Memorial Day

Memorial Day

Monday, May 26, is Memorial Day. The holiday originates with a day of recognition to honor the dead from the Civil War (or War Between the States) and was first observed on May 30, 1868 when flowers were placed on the graves of Union and Confederate soldiers at Arlington National Cemetery. By 1890, all northern states observed the holiday with the Southern states refusing to observe the holiday until after World War I when it was changed to honor the dead from all wars. In 1968, Congress passed the Uniform Holidays Bill which moved Memorial Day from May 30 to the last Monday in May.

When I was in elementary school, we were asked to sell poppies made by disabled veterans. That poppy program still exists today. The poem that spawned the idea is a stirring reminder of the sacrifices made by our soldiers then and now.

In Flander’s Field

In Flanders Fields the poppies blow,
Between the crosses, row on row,
That mark our place; and in the sky,
The larks, still bravely singing, fly,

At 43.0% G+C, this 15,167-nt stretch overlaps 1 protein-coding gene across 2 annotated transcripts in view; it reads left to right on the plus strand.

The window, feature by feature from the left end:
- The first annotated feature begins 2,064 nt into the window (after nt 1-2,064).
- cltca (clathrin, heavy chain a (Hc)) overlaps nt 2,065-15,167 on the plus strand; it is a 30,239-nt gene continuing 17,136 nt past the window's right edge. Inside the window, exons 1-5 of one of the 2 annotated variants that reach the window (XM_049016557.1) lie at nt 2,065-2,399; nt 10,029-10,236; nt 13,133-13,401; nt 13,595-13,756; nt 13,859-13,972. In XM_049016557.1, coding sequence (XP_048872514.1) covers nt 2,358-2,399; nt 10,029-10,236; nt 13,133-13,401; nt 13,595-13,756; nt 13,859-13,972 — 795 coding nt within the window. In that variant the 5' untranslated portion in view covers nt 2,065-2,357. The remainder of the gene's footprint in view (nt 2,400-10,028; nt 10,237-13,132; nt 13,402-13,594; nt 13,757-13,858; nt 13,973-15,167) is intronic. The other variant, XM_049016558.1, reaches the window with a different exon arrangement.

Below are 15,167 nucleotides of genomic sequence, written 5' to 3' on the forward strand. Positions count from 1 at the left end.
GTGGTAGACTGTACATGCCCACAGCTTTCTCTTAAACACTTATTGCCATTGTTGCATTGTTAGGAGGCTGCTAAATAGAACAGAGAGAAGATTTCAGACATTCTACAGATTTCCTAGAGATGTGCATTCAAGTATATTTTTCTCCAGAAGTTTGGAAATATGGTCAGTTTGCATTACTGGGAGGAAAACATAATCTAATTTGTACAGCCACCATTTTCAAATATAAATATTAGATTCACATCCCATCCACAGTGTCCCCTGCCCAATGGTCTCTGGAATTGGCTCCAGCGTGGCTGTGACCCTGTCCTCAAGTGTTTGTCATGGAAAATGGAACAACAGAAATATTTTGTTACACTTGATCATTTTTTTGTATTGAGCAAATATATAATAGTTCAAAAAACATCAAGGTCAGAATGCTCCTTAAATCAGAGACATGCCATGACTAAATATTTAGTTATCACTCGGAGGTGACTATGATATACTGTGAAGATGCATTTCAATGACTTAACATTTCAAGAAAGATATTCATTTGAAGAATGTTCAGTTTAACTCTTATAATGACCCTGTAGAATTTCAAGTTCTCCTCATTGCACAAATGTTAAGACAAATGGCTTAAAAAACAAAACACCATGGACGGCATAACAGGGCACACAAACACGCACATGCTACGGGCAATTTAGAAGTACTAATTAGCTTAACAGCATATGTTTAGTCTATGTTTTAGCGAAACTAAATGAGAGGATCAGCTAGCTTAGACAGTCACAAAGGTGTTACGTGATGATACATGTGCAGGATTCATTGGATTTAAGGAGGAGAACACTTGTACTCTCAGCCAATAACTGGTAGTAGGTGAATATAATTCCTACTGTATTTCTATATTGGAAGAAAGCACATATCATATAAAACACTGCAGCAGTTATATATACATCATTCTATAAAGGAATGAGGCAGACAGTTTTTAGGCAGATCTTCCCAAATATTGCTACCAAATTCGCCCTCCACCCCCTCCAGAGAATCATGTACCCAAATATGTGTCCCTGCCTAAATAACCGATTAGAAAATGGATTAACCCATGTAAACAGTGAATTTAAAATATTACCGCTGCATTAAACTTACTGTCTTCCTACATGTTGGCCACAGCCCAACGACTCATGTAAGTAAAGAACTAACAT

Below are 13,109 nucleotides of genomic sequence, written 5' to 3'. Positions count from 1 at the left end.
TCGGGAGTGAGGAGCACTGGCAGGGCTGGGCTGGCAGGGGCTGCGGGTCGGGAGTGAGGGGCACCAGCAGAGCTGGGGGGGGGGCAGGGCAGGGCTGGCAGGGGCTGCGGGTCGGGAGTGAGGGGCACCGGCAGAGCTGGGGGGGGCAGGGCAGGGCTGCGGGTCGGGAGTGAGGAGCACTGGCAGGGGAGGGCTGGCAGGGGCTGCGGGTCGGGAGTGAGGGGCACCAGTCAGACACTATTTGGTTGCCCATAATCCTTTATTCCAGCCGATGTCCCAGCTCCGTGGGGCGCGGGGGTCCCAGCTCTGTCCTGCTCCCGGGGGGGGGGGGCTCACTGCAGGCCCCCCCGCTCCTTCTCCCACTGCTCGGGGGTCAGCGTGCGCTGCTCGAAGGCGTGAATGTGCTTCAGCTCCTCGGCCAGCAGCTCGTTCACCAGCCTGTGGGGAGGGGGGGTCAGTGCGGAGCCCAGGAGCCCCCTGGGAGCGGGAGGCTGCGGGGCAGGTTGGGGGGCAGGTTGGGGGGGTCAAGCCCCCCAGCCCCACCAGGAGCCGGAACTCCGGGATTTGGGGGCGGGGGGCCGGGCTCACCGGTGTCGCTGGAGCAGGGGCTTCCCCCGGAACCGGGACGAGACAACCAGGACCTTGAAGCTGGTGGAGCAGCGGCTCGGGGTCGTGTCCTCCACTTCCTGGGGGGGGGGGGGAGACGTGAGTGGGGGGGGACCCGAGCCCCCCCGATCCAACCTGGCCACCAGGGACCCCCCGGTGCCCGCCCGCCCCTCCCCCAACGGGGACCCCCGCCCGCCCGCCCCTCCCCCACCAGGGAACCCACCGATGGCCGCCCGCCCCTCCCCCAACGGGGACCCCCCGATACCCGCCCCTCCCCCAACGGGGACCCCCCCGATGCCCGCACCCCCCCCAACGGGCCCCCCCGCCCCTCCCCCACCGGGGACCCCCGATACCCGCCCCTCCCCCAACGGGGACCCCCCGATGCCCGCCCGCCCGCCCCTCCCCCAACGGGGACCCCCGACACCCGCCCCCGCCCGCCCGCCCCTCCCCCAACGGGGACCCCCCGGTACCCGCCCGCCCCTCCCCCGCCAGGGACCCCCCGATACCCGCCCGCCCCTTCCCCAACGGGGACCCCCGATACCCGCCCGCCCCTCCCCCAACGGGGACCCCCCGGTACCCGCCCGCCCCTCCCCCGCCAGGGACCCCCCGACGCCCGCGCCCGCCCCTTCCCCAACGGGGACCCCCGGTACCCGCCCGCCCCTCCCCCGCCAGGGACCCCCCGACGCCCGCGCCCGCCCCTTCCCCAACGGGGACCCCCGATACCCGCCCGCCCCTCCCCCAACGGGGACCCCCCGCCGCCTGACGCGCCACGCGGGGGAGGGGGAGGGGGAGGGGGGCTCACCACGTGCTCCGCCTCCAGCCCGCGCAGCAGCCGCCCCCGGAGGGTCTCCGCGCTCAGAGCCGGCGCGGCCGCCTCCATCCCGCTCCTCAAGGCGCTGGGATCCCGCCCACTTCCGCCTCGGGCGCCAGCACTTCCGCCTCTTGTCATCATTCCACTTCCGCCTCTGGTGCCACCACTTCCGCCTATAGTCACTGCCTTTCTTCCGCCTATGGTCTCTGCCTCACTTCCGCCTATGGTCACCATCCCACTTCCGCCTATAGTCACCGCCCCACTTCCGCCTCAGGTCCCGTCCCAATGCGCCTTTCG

Scarce heard amid the guns below.
We are the dead.
Short days ago,
We lived, felt dawn, saw sunset glow,
Loved and were loved and now we lie,
In Flanders Fields.
Take up our quarrel with the foe
To you, from failing hands, we throw,
The torch, be yours to hold it high.
If ye break faith with us, who die,
We shall not sleep, though poppies grow,

In Flanders Fields.

Col. John McCrae

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2 Responses to Memorial Day

  1. Simon Heseltine June 3, 2008 at 3:38 pm #

    The poppy program is exceptionally strong in the UK. Almost everyone in the country buys and wears them for Remembrance day in November.

    Here’s a picture from my visit to Manchester last November – note the Poppy wreaths.

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